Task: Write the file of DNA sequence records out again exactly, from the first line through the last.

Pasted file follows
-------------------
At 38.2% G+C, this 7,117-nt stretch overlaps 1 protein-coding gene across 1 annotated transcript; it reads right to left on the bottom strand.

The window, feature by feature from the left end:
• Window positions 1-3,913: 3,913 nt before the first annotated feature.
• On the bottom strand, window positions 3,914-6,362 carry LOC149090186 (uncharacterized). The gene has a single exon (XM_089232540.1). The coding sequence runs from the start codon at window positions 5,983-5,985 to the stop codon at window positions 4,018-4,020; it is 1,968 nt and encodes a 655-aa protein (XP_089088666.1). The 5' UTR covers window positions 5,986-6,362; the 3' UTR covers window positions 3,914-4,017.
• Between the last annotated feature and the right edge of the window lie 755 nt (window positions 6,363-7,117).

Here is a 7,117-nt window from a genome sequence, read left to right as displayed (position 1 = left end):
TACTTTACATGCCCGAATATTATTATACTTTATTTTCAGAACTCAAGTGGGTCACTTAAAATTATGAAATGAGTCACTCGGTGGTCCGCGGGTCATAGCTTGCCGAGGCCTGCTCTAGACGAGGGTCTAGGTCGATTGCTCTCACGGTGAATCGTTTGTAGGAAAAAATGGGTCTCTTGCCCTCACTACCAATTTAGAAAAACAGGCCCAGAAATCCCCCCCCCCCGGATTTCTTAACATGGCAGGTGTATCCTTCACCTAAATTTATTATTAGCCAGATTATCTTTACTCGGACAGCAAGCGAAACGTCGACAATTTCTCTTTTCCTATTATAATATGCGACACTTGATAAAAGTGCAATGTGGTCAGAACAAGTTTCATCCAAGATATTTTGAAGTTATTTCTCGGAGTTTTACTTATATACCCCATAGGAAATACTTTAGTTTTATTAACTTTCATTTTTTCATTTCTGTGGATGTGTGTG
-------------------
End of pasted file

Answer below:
At 38.2% G+C, this 7,117-nt stretch overlaps 1 protein-coding gene across 1 annotated transcript; it reads right to left on the bottom strand.

The window, feature by feature from the left end:
• Window positions 1-3,913: 3,913 nt before the first annotated feature.
• On the bottom strand, window positions 3,914-6,362 carry LOC149090186 (uncharacterized). The gene has a single exon (XM_089232540.1). The coding sequence runs from the start codon at window positions 5,983-5,985 to the stop codon at window positions 4,018-4,020; it is 1,968 nt and encodes a 655-aa protein (XP_089088666.1). The 5' UTR covers window positions 5,986-6,362; the 3' UTR covers window positions 3,914-4,017.
• Between the last annotated feature and the right edge of the window lie 755 nt (window positions 6,363-7,117).

Here is a 7,117-nt window from a genome sequence, read left to right as displayed (position 1 = left end):
TACTTTACATGCCCGAATATTATTATACTTTATTTTCAGAACTCAAGTGGGTCACTTAAAATTATGAAATGAGTCACTCGGTGGTCCGCGGGTCATAGCTTGCCGAGGCCTGCTCTAGACGAGGGTCTAGGTCGATTGCTCTCACGGTGAATCGTTTGTAGGAAAAAATGGGTCTCTTGCCCTCACTACCAATTTAGAAAAACAGGCCCAGAAATCCCCCCCCCCCGGATTTCTTAACATGGCAGGTGTATCCTTCACCTAAATTTATTATTAGCCAGATTATCTTTACTCGGACAGCAAGCGAAACGTCGACAATTTCTCTTTTCCTATTATAATATGCGACACTTGATAAAAGTGCAATGTGGTCAGAACAAGTTTCATCCAAGATATTTTGAAGTTATTTCTCGGAGTTTTACTTATATACCCCATAGGAAATACTTTAGTTTTATTAACTTTCATTTTTTCATTTCTGTGGATGTGTGTG